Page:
Governor Ron DeSantis issued Executive Order 22-164 on Friday to drive transparency in prescription costs for Floridians. The purpose of the order is to ensure reforms are in place to hold Pharmacy Benefits Managers (PBMs) accountable when managing prescription drug benefits for insurance companies.

“Florida continues to lead the nation in ensuring accountability in the health care industry and in introducing reforms to combat rising prescriptions costs,” said Governor Ron DeSantis. “This executive order requires accountability and transparency for pharmaceutical middlemen when doing business with the state, thereby reducing the upward pressure on prescription drug costs.”

“For far too long leaders have chosen the path of inaction, rather than action, and fallen victim to a pharmaceutical system driven by drug companies rather than consumers,” said Agency for Health Care Administration Secretary Simone Marstiller. “Today’s actions will provide insight into the FDA’s review process and all agency health care contracts through the end of the decade.”

The Executive Order directs all executive agencies to include provisions in all future contracts and solicitations with these PBMs, services that include the following:
• Prohibit spread pricing for all PBMs;
• Prohibit reimbursement clawbacks for all PBMs;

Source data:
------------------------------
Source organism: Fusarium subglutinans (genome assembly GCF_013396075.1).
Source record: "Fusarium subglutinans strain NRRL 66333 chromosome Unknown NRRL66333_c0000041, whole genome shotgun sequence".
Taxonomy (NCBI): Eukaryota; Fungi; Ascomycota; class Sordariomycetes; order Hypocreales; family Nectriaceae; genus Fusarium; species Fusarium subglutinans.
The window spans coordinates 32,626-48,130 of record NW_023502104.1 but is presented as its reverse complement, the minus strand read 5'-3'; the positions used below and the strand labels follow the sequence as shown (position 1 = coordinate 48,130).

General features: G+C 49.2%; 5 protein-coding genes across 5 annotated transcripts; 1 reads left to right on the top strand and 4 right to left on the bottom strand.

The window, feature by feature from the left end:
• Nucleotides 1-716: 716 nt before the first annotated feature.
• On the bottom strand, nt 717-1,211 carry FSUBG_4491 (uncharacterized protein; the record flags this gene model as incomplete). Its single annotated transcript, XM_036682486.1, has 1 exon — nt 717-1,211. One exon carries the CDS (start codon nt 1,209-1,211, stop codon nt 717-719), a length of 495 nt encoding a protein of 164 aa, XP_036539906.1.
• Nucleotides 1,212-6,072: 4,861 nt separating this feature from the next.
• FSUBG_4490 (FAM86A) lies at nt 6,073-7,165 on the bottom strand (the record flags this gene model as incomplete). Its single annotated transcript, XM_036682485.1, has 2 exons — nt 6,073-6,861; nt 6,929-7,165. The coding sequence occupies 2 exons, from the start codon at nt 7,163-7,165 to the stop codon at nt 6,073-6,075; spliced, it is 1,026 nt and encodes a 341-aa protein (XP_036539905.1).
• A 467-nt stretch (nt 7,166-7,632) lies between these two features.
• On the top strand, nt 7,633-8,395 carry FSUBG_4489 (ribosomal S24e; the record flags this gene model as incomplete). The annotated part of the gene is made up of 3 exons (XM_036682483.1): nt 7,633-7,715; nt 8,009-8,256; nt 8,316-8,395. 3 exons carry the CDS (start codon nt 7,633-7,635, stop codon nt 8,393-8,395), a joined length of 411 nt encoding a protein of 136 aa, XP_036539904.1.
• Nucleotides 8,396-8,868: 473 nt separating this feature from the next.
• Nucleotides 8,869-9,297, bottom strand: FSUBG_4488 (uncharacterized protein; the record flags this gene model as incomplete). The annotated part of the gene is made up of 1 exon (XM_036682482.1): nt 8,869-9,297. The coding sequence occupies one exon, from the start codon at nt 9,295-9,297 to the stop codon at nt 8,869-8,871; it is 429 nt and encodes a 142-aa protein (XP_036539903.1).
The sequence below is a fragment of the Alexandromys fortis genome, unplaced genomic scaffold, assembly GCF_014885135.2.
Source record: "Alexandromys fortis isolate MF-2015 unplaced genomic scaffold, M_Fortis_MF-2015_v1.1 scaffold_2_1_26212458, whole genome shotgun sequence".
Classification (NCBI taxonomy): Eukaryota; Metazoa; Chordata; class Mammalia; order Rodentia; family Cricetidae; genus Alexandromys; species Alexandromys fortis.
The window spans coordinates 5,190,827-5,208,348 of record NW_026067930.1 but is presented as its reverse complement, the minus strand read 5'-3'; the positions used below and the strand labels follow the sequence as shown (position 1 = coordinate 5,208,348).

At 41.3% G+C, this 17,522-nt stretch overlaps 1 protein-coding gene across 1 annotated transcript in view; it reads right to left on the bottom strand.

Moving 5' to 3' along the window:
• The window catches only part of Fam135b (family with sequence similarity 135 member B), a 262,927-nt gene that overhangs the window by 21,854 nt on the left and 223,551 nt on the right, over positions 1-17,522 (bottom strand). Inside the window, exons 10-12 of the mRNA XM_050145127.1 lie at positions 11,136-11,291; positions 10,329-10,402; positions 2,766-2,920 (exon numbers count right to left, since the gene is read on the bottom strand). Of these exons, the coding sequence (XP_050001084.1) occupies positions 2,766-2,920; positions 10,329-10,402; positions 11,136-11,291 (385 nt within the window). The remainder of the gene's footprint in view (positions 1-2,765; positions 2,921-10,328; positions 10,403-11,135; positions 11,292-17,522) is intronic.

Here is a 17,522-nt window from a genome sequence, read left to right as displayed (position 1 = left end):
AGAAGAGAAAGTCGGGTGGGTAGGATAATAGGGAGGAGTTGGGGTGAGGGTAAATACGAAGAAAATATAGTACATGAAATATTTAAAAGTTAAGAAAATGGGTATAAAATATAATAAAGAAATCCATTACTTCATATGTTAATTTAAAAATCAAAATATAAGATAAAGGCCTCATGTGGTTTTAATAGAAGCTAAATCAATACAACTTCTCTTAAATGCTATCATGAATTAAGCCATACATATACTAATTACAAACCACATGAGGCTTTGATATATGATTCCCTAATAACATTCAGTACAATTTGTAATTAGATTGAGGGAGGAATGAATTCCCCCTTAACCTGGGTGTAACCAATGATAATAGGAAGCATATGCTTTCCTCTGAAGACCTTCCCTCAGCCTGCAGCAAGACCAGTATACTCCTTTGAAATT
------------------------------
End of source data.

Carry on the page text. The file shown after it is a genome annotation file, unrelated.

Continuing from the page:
• Directs agencies to include data transparency and reporting requirements, including a review of all rebates, payments, and relationships between pharmacies, insurers, and manufacturers; and
• Directs all impacted agencies to amend all contracts to the extent feasible with these same provisions.

A copy of Executive Order 22-164 can be found HERE.
The state’s Canadian Prescription Drug Importation program has been under review by the FDA for nearly 600 days. Governor DeSantis also announced today that the Agency for Health Care Administration (AHCA) filed a Freedom of Information Act (FOIA) request to gain insight into the status of their proposal to lower drug costs for Floridians.  Governor DeSantis has granted AHCA authority to negotiate prices for drugs ineligible for importation, such as insulin and epinephrine.

According to the state, this will reinforce the demand for Florida’s Canadian Prescription Drug Importation Program and provide another avenue to impact the price Floridians pay for prescription drugs.